Novel Ideas: Reward System by Jem Calder

This is a list of books that have inspired me the most when it comes to writing my own book. Payment system, a collection of related short stories. Each book became a guiding light on my way to finish my first job. Some of them provide stylistic and design inspiration for my work, others are a kind of mystical nudge in the right direction.

Middlemarch by George Eliot

Everyone keeps saying Middlemarch is great and it turns out they’re right. It would be condescending to praise George Eliot at the level of something technical, so transcendent is her writing. For me, the volume of his prose, his formal maximalism, is what is most interesting. Reading the minutiae of everyday life in a very large document is fun, and it’s good to remember that such a complex document is fun.

Liveblog by Megan Boyle

Liveblog is a Middlemarch account of Megan Boyle’s descent into the second world of wealth creation, copied and pasted directly from her online blogs. If anyone tried to pull this off, it wouldn’t work, but Boyle’s book is funny, sad, and often beautiful. He goes through his own minute-by-minute painstaking and attention-to-detail that is as worrisome as it is fun. Liveblog is electric and Boyle is one of my all time favorite writers.

The Easter Parade by Richard Yates

I’m late to Richard Yates, released by the Oscar-baity 2008 film Revolutionary Road. I felt guilty for leaving him for so long; His body of work is very creative. One of the best works of the rest is The Easter Parade, a short book that shows the life of two sisters in the middle of America. In particular, Yates’ depiction of the turbulent passage of time (the years go by faster and faster; people fall in and out of your life suddenly) is something that I tried to imitate my work.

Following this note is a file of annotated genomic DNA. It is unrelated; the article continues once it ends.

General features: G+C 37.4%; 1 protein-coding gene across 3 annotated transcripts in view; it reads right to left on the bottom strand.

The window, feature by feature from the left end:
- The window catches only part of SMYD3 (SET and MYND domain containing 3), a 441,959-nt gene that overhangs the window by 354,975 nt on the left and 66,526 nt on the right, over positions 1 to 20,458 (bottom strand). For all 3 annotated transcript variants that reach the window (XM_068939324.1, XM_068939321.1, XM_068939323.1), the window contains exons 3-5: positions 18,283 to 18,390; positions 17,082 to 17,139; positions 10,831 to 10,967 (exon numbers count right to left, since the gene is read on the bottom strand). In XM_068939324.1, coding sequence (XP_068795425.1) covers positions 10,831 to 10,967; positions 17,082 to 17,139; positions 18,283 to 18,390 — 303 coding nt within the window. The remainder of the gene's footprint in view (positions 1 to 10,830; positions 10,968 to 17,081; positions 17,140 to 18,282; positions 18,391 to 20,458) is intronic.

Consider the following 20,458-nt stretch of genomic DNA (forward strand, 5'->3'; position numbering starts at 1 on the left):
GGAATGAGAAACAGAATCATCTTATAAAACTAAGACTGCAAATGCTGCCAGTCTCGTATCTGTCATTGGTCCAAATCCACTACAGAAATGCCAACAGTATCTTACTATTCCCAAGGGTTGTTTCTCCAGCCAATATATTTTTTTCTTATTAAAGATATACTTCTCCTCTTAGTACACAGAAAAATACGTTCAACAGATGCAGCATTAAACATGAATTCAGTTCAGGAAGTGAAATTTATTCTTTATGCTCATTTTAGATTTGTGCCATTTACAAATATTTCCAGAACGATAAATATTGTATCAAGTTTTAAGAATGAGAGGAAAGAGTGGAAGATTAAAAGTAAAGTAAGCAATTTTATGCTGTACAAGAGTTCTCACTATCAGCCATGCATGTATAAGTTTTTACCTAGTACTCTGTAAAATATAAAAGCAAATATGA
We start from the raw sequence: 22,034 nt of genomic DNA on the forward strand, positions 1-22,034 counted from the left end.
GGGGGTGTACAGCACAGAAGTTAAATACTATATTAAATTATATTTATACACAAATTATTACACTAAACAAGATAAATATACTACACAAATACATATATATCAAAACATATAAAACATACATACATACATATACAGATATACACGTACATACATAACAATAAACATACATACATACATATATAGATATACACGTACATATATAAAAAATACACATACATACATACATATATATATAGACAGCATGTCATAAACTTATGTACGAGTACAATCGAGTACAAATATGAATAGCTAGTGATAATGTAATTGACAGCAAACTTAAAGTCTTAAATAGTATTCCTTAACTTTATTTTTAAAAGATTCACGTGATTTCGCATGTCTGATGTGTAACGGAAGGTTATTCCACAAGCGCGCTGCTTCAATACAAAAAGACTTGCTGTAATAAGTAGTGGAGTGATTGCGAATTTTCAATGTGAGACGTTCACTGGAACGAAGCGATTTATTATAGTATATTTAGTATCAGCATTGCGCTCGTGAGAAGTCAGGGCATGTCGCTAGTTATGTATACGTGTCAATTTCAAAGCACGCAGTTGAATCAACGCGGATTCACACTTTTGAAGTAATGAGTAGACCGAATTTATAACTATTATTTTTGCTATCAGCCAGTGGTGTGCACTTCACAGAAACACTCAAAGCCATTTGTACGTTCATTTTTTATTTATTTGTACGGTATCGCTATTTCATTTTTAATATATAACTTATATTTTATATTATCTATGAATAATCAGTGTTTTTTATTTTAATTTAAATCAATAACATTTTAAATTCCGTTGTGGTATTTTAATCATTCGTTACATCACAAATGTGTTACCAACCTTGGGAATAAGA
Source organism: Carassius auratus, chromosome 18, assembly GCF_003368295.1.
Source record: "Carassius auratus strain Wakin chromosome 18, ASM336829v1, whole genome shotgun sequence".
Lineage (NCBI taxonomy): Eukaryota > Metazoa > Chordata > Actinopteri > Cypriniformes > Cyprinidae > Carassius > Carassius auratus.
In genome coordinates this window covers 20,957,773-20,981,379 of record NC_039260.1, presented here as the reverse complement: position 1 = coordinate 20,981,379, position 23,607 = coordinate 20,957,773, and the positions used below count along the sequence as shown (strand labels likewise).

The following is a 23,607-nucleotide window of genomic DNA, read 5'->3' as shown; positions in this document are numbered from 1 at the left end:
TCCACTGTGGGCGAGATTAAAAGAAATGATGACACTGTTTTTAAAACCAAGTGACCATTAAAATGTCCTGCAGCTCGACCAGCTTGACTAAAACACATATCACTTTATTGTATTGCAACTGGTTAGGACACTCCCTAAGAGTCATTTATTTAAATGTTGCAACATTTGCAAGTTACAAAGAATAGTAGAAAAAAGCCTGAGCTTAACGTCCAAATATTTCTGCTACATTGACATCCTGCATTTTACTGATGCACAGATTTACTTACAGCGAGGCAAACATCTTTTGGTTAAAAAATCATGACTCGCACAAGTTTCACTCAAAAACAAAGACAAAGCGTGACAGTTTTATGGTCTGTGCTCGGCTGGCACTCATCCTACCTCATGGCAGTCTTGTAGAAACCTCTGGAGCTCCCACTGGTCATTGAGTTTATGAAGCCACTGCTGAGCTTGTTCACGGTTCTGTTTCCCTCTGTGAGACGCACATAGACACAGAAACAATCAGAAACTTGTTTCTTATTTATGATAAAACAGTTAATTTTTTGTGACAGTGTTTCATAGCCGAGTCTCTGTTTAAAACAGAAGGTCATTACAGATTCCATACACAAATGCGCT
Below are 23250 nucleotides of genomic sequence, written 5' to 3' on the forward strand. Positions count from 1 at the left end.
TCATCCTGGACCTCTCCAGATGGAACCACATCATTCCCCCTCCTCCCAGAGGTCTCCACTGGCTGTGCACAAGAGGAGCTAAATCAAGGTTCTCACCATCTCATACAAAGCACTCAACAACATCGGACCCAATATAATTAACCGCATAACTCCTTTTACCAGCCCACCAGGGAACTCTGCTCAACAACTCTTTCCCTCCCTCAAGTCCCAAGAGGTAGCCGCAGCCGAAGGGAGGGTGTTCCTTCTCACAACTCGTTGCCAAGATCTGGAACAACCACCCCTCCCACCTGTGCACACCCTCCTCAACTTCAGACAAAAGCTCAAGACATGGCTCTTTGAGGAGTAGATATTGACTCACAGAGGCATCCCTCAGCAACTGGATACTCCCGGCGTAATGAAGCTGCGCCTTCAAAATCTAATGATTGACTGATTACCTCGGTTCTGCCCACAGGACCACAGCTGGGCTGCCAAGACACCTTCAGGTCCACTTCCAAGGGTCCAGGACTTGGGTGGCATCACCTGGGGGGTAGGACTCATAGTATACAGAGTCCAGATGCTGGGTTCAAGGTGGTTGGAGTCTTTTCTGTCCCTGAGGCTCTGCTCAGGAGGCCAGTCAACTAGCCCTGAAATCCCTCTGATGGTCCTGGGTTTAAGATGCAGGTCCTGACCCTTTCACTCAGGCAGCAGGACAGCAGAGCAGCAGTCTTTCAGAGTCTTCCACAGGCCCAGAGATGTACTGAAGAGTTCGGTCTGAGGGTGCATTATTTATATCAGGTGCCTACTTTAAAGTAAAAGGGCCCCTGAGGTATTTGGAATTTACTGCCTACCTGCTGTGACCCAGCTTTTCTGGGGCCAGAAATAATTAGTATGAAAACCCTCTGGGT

The Eye Girl by Alice Munro

The definitive story-by-story. There is no Alice Munro book that I think is “better” than the others, but The Beggar Maid has been my main focus as I try to figure out how to fit it into my stories. The semi-longform track is a rarity for Munro, the only one that has been re-recorded in his other collections. Reading The Eye Girl, however, you don’t think so; The way his words ring so true and re-emerge in his wide-ranging story, you’d think he’d been writing his entire career.

Mrs. Hempel Chronicles by Sarah Shun-lien Bynum

Another type of story told in the form of a novel. These “chronicles” follow Ms. Hempel, a young school teacher starting his career. What I enjoy most about Sarah Shun-lien Bynum’s writing is spring; His explanations are full of levity and his dialogue is full of humor. He recognizes that a large part of good writing is beauty.

Regulations by Jonathan Franzen

I can trace my entire interest in the novel back to a long weekend I spent reading The Corrections in my teenage bedroom. Very few books I’ve read since have captured my attention with the same intensity. The best thing about The Corrections is that there are five separate stories (interspersed by two short chapters), which means that Hannah and her sisters episodic family – everyone will find their own stories are important. It’s lighter on its feet and more fun, I think, than it’s famous for.

Oval by Elvia Wilk

The kind of book that creeps up on you; I didn’t realize how much I enjoyed it until I was done. Elvia Wilk takes a big and strange approach in this book and we all enjoy what she does; Oval believes in free and unfettered in modern modern novels. The lesson here, I think, is to follow your script wherever it takes you.

Hello by Crispin Best

A few lines from Crispin Best’s poem have been stuck in my mind for decades. ‘When I was alive / I was the first to use sarcasm / everyone was confused / I either enjoyed the rice pudding or I didn’t’. Like an embedded piece of technology, his writing attacks the defenseless part of your brain. I continue to draw a lot of inspiration from his work.

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